The map builds on statistics of cross-border commuters with residence in a NUTS2 Nordic region commute for work in 2015. For each NUTS2 region, the map shows the total number of commuters who commute to other Nordic countries for work. The number of commuters is categorised into three groups visualised in different shades: the darker, the higher the number of commuters. In addition, the most common country these commuters commute to from each region is identified by specific colours. For example, the darkest red indicates a region with at least 2,000 commuters working in another Nordic country, of which the largest group number of commuters works in Denmark. The most commuters were from the region of South Sweden (16 543) in 2015, and the majority of them commuted to Denmark for work. Norway is the most popular destination for work commuters in the Nordic Region, e.g., all Swedish regions except for the South Sweden region, all the regions in Denmark except for the Copenhagen region, and Iceland. Sweden is more attractive for work commuters living in Finland, Copenhagen region, and bordering regions in Norway.
Nordic cross-border co-operation committees 2020
The map shows the geographical delimitation of cross-border regions and committees financed by the Nordic Council of Ministers.
Tourism gross value added as a share of GVA 2018
Tourism gross added value (GVA) corresponds to the part of GVA generated by all industries in contact with visitors. This indicator is measured as a percentage of total GVA at basic prices in 2018 (No data for Greenland and Faroe Islands; data for Finland includes Åland). Data were retrieved from each country’s tourism satellite account. Åland and Iceland stand out as the country or territory where tourism added value accounts for over 10% of the total GVA. For Åland, tourism is so important an industry that added value related to tourism is equivalent to nearly 20% of the total GVA in Åland. The share of tourism related GVA is close to 4% of the total GVA in Norway and Denmark, and lower than 3% in Finland and Sweden.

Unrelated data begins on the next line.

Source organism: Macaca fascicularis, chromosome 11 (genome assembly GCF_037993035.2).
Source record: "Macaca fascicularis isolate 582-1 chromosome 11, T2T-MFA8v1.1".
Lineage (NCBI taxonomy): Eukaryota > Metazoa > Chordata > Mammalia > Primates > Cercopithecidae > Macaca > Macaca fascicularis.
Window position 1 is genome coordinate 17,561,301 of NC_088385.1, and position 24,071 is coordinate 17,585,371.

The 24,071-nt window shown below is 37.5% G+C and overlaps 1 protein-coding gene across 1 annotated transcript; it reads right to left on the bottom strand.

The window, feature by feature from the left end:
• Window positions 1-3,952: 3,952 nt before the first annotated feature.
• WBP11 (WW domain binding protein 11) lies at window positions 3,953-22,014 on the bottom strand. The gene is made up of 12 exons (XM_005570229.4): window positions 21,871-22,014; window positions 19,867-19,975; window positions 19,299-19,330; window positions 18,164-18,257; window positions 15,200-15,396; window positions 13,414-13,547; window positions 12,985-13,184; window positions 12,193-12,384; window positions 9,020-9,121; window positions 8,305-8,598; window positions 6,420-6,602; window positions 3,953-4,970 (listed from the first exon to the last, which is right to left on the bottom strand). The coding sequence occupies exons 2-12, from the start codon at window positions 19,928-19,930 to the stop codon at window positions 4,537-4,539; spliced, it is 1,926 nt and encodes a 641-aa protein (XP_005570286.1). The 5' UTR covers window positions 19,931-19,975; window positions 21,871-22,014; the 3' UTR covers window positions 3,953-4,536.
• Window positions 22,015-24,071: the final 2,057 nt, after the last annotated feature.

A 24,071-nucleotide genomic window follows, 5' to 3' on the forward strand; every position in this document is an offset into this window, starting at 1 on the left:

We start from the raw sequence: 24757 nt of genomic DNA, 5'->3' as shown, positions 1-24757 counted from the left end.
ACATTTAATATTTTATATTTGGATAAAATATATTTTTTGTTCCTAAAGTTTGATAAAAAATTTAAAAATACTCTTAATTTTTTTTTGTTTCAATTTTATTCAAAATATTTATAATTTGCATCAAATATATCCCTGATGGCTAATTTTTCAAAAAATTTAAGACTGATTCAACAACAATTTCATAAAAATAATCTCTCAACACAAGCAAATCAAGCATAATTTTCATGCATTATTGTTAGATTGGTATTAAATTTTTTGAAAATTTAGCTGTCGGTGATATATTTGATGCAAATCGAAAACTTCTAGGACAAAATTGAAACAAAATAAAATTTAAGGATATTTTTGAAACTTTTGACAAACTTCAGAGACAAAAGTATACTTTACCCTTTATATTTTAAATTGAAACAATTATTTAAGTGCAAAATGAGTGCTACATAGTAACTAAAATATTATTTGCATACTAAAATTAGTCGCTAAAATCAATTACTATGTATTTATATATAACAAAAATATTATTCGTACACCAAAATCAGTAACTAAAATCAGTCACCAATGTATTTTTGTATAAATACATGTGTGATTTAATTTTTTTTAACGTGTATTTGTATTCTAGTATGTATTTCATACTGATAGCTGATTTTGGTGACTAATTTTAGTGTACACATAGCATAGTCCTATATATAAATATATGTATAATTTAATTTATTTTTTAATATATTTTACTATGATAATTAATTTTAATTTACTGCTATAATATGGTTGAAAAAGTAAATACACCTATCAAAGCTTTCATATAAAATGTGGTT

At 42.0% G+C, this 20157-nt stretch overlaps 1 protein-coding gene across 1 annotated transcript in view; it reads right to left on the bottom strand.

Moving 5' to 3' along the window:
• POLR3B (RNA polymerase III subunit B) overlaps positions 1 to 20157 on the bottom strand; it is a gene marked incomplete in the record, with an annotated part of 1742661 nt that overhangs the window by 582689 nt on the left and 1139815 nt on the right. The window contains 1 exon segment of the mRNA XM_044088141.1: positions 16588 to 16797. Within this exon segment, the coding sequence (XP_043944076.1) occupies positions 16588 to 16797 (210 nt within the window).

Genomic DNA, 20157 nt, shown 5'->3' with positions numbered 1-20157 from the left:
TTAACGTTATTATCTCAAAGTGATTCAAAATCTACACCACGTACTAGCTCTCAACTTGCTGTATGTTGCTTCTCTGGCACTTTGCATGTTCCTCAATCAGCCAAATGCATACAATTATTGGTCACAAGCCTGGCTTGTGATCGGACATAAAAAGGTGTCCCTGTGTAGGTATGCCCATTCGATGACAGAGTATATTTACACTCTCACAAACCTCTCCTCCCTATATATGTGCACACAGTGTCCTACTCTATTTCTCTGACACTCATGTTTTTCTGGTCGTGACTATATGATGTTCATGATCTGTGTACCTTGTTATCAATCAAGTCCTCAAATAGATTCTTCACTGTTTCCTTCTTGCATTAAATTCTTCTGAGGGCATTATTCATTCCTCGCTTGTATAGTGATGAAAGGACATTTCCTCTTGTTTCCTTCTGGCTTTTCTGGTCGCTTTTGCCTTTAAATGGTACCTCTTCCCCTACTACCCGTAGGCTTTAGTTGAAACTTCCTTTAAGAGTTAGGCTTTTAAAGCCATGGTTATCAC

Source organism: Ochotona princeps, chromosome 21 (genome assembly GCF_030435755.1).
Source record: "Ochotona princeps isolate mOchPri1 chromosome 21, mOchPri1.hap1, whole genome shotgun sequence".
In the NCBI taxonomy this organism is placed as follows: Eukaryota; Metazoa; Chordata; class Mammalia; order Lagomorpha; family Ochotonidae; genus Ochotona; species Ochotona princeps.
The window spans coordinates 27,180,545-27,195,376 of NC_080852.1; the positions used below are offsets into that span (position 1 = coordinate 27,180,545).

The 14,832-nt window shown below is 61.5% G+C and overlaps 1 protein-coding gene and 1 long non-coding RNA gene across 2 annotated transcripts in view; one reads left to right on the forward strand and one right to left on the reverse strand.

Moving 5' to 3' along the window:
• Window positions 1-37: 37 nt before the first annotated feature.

Accessibility to specialised hospitals, hospitals with 24/7 surgical services, hospitals with overnight care, primary health care centres and part time health care centres
The map shows the accessibility to specialised hospitals, hospitals with 24/7 surgical services, hospitals with overnight care, primary health care centres and part time health care centres in Iceland. In total, 47 health care facilities provide primary health care and 22 health care facilities provide part time primary health care in the country, contributing to an established pattern of extensive accessibility across Iceland. Altogether, all the health care facilities cover 99.5% of the population within a 30-minute ride, and a one-hour ride covers nearly the entire Icelandic population (99.95%).
Accessibility to specialised hospitals, hospitals with 24/7 surgical services, hospitals with overnight care and primary health care centres
The map shows the accessibility to specialised hospitals, hospitals with 24/7 surgical services, hospitals with overnight care and primary health care centres in Iceland. The people in Iceland have widespread access to primary health care, thanks to the 47 health care facilities in the country which provide such a service. These four types of health care service cover 98.8% of the national population within a 30-minute car ride, and 99.9% of the population is covered by a one-hour car ride.
Accessibility to specialised hospitals, hospitals with 24/7 surgical services and hospitals with overnight care
The map shows the accessibility to specialised hospitals, hospitals with 24/7 surgical services and hospitals with overnight care in Iceland. Overnight care is available in six more healthcare facilities in the country. Over 90% of the national population (91.2%) are able to access these services within a 30-minute car ride, while a one-hour car ride covers 96.2% of the national population.